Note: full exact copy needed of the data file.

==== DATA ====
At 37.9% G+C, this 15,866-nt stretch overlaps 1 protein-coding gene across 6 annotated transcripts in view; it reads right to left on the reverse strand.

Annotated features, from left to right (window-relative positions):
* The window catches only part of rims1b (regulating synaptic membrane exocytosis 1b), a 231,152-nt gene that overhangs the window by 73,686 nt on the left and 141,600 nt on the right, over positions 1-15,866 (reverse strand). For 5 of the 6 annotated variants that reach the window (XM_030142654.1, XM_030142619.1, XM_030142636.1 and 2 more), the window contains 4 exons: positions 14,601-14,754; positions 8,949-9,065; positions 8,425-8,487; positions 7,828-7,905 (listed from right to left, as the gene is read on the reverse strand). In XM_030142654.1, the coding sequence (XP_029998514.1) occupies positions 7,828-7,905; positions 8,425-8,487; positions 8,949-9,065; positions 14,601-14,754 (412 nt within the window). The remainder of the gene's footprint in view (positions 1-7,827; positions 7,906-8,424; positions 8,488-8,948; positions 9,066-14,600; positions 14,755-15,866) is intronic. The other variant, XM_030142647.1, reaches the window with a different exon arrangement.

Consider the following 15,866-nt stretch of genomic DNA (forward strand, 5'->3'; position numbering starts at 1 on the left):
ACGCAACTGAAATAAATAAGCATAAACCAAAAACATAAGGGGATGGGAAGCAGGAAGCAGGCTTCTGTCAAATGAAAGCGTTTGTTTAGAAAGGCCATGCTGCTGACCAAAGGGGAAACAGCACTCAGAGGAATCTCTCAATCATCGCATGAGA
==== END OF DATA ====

At 37.9% G+C, this 15,866-nt stretch overlaps 1 protein-coding gene across 6 annotated transcripts in view; it reads right to left on the reverse strand.

Annotated features, from left to right (window-relative positions):
* The window catches only part of rims1b (regulating synaptic membrane exocytosis 1b), a 231,152-nt gene that overhangs the window by 73,686 nt on the left and 141,600 nt on the right, over positions 1-15,866 (reverse strand). For 5 of the 6 annotated variants that reach the window (XM_030142654.1, XM_030142619.1, XM_030142636.1 and 2 more), the window contains 4 exons: positions 14,601-14,754; positions 8,949-9,065; positions 8,425-8,487; positions 7,828-7,905 (listed from right to left, as the gene is read on the reverse strand). In XM_030142654.1, the coding sequence (XP_029998514.1) occupies positions 7,828-7,905; positions 8,425-8,487; positions 8,949-9,065; positions 14,601-14,754 (412 nt within the window). The remainder of the gene's footprint in view (positions 1-7,827; positions 7,906-8,424; positions 8,488-8,948; positions 9,066-14,600; positions 14,755-15,866) is intronic. The other variant, XM_030142647.1, reaches the window with a different exon arrangement.

Consider the following 15,866-nt stretch of genomic DNA (forward strand, 5'->3'; position numbering starts at 1 on the left):
ACGCAACTGAAATAAATAAGCATAAACCAAAAACATAAGGGGATGGGAAGCAGGAAGCAGGCTTCTGTCAAATGAAAGCGTTTGTTTAGAAAGGCCATGCTGCTGACCAAAGGGGAAACAGCACTCAGAGGAATCTCTCAATCATCGCATGAGA